Usually, the list data structure can be further classified into two sub-categories: Linear Data Structures and Non-Linear Data Structures. The Linear data structures consist of Stacks and Queues, whereas the Non-Linear data structures consist of Graphs and Trees. The structures and concepts of these data structures are relatively complex. However, their similarity to real-world models let them being used extensively. We will be having a glimpse of these topics in the following sections.

Note: The data items are ordered consecutively or, in simple terms, linearly in a Linear data structure. All of these data items can be navigated consecutively one after another in a single run. In contrast, the items of data are not organized consecutively in Non-linear data structures. That implies that a non-linear data structure could be connected to multiple elements reflecting a special relationship among these data items. Moreover, in a non-linear data structure, the data items may not be navigated during a single run.


A container of objects where objects are removed and inserted according to the LIFO (Last-In-First-Out) principle is known as Stack. Let’s take an example where there is a stack of plates at a dinner party. These plates are always removed from or added to the top of the pile. The same concept is opted in computer science to evaluate expressions and parse syntax, scheduling algorithms or routines and many more.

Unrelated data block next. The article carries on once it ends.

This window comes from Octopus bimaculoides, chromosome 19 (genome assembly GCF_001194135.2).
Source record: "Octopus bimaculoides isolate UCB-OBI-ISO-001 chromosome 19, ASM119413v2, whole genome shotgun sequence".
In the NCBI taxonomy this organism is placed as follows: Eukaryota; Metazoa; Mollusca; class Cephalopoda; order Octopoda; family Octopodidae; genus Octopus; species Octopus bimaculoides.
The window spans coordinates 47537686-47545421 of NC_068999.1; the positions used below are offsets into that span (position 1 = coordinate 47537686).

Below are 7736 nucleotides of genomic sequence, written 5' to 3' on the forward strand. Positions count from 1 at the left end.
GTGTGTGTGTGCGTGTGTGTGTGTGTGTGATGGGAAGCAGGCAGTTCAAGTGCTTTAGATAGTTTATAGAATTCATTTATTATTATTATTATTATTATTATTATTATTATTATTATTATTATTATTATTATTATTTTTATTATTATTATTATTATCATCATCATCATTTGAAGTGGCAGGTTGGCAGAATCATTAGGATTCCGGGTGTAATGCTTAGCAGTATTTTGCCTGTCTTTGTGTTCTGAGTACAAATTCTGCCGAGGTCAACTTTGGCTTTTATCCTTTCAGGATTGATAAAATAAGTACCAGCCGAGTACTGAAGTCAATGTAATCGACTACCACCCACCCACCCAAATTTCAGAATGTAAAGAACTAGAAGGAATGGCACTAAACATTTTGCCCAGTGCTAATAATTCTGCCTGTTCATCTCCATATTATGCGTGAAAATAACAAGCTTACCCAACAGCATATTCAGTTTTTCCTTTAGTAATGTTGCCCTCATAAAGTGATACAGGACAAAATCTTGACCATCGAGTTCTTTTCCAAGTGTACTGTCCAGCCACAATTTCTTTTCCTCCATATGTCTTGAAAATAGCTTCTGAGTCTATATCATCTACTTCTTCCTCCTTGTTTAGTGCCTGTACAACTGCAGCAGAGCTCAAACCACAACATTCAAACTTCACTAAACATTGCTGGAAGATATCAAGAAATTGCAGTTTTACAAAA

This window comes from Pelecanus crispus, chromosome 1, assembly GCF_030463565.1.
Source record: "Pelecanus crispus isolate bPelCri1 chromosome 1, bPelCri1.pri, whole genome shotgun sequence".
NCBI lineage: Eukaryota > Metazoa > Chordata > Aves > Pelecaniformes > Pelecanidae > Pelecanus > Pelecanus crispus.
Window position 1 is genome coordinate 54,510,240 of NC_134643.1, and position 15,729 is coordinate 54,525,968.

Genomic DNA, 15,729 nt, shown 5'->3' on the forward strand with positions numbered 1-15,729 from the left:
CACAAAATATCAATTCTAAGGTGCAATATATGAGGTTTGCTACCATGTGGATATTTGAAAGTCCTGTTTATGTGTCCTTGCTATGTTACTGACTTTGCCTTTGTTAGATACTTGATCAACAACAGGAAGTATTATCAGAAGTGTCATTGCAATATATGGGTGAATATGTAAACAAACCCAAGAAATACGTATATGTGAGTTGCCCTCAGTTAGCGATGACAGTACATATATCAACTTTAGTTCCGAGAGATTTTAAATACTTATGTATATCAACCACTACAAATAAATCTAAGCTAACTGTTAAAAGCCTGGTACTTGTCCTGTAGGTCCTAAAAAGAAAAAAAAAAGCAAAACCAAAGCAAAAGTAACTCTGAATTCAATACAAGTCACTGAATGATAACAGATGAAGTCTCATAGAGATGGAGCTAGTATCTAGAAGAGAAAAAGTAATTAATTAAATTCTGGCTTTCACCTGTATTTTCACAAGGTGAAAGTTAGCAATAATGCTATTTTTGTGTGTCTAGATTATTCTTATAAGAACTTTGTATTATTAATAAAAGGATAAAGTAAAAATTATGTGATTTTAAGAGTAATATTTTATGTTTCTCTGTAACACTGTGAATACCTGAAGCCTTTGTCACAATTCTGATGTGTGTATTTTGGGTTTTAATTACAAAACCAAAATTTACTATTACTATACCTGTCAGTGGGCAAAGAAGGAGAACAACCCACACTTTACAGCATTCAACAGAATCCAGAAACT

In Python, the stacks can be implemented with the help of lists. Some operations are also used in a stack known as push and pop. The Push operation is used to add elements to a stack, whereas the Pop operation is used to delete or remove an element.

# (Bottom) 1 < 2 < 3 < 4 < 5 < 6 (Top)
>>> my_stack = [1, 2, 3, 4, 5, 6]
>>> my_stack.append(7)   # (B) = 1 < 2 < 3 < 4 < 5 < 6 < 7 = (T)
>>> print(my_stack)
[1, 2, 3, 4, 5, 6, 7]
>>> my_stack.pop()        # removing the top element (7)
>>> print(my_stack)
[1, 2, 3, 4, 5, 6]        # (B) = 1 < 2 < 3 < 4 < 5 < 6 = (T)
>>> my_stack.pop()        # removing the top element (6) again
>>> print(my_stack)
[1, 2, 3, 4, 5]            # (B) = 1 < 2 < 3 < 4 < 5 = (T)


A container of objects where objects are removed and inserted according to the FIFO (First-In-First-Out) concept is known as Queue. Let’s take an example of a line at a ticket counter for a ride in an amusement park. The people are treated according to their arrival sequence. And hence the individual who reaches first is also the first to leave. There can be various kinds of Queues.

A queue is not efficiently be implemented with the use of lists. This is because the append() and pop() methods are not fast, and incur movement cost to memory. Moreover, the deletion from the beginning and insertion at the end of a list is not pretty fast as it needs a shift in the element positions.